Heath Hembree gets PRP injection, Steven Wright to visit Dr. Andrews

The Red Sox need a miracle to sneak into the playoffs, but they haven’t given up yet.

Heath Hembree will undergo a platelet-rich plasma injection on Tuesday in an apparent attempt to shortcut an elbow injury and return to pitch for the Sox before this season ends.

The hard-throwing reliever had a 2.51 ERA on June 10, his last outing before he hit the injured list for the first time this year. He has a 9.00 ERA ever since. He’s back on the injured list again with right lateral elbow inflammation.

The PRP injection “is not on the inside part of the elbow, it’s on the outside part of the elbow,” manager Alex Cora said.

That is significant because “it’s not his ligament,” Cora said. “It’s not like, the reddest of red flags, I guess.”

Hembree’s velocity has been down 2 to 3 mph since he first hit the injured list in June and clearly hasn’t been right.

Pitchers who receive PRP injections often need surgery down the road, but circumvent that option with a quicker plan to return to the field.

“We’ll see but we expect him to pitch this season,” Cora said.


Knuckleballer Steven Wright would appear less likely to return this year after it was announced on Tuesday that he’ll visit Dr. James Andrews, famed orthopedic surgeon well known for performing Tommy John surgeries.

Wright has been trying to come back from the same knee surgery that may have ended Dustin Pedroia’s career, but has since run into arm problems as well.

“Throughout the season, his knee was good, but his arm kind of like, he felt like he could pitch but he wasn’t at his best,” Cora said. “He played catch the other day. He didn’t feel too comfortable so we’re going to send him down there and see Dr. Andrews to see if there’s anything going on.”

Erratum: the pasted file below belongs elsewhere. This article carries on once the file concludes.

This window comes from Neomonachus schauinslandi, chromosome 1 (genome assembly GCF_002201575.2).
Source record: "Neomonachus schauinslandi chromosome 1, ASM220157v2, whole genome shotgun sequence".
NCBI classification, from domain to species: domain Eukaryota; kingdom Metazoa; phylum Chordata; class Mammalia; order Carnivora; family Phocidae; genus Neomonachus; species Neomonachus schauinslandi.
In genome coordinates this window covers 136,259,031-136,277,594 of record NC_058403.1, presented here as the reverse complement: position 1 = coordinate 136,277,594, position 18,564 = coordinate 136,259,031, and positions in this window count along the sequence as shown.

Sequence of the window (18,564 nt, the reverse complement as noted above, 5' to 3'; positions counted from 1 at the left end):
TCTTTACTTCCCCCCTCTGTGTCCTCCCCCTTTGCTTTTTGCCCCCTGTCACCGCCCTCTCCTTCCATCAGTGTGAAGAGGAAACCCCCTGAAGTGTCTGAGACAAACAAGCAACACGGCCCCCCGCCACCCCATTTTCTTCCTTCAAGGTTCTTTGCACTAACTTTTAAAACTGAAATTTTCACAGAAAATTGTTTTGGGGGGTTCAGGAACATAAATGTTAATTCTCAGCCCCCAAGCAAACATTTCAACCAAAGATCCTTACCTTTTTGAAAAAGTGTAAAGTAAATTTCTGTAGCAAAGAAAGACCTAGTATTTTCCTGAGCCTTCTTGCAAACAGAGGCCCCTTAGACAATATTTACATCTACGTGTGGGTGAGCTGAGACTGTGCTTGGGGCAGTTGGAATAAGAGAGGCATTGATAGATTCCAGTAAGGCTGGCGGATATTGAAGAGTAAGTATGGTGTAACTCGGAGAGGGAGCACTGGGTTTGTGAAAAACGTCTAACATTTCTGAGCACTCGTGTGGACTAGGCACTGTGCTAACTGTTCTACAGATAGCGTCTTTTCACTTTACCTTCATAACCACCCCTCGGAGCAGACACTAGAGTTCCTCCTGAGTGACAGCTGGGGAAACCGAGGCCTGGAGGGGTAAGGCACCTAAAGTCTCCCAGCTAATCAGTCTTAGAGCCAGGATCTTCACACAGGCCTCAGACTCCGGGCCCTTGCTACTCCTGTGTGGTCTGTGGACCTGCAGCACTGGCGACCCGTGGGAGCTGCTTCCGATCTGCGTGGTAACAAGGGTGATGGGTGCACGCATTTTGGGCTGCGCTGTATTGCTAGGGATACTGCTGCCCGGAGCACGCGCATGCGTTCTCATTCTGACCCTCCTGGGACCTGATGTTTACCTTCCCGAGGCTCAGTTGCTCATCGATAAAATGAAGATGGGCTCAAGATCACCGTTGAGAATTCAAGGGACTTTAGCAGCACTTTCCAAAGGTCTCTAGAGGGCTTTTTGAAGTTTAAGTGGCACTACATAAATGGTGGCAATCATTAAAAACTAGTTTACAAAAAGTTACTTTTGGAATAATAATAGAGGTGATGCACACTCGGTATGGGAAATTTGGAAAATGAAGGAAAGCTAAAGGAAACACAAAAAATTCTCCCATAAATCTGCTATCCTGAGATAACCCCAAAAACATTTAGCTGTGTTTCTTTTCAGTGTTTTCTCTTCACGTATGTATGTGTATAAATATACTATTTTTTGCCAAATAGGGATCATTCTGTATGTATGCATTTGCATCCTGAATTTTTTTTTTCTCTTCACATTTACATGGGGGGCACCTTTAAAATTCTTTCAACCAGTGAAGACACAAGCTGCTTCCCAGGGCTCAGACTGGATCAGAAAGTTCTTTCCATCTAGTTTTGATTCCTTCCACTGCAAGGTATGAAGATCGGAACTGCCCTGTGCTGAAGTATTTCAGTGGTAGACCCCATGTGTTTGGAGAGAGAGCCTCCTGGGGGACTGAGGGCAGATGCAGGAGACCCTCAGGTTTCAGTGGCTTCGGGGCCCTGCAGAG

Wright’s elbow has become problematic, Cora said.

He didn’t make his season debut until June 26 and made just six relief appearances with an 8.53 ERA before he was placed back on the injured list in mid-July.


Giving their best player a day off in August when they’re fighting for relevance in the Wild Card race, the Red Sox showed on Tuesday that they’re not changing an approach that worked in 2018.

Xander Bogaerts needed this one, Cora said.

The Sox’ shortstop has started in 111 of the team’s 115 games this season. Only the Oakland A’s’ Marcus Semien has started more games at shortstop this season (114).

“He’s been playing a lot,” Cora said of Bogaerts, who was 0-for-15 in the four-game set vs.t he Yankees over the weekend. “Yesterday after they scored in the seventh or the eighth, you could see he was dragging.”

Maintaining some built-in rest is key, Cora has believed.

“With injuries and moves and all that stuff, it’s hard to give guys a rest,” he said. “I think that you have to be realistic too. They may need that for us to pull this off. We need them fresh. So we see the opportunity and go from there.

“Saturday the plan was to give one of these guys the second game off but we took them out early enough they were able to play two. And then we had the night game. But we’re very cautious about it. I think the schedule is going to help us out towards the second part of the month but for now we have to be sure we’re cautious and keep them fresh.”


J.D. Martinez (back) returned to the lineup Tuesday after missing Monday’s game.

Mariners shortstop Tim Beckham, who tortured Chris Sale with two home runs off him on Opening Day in Seattle, was handed an 80-game suspension after testing positive for Stanozolol.

Brock Holt spent time with a Jimmy Fund patient and the patient’s family during batting practice, as he does every Tuesday as part of the “Brock’s Stars” program. Holt also provides the family with tickets for the game.

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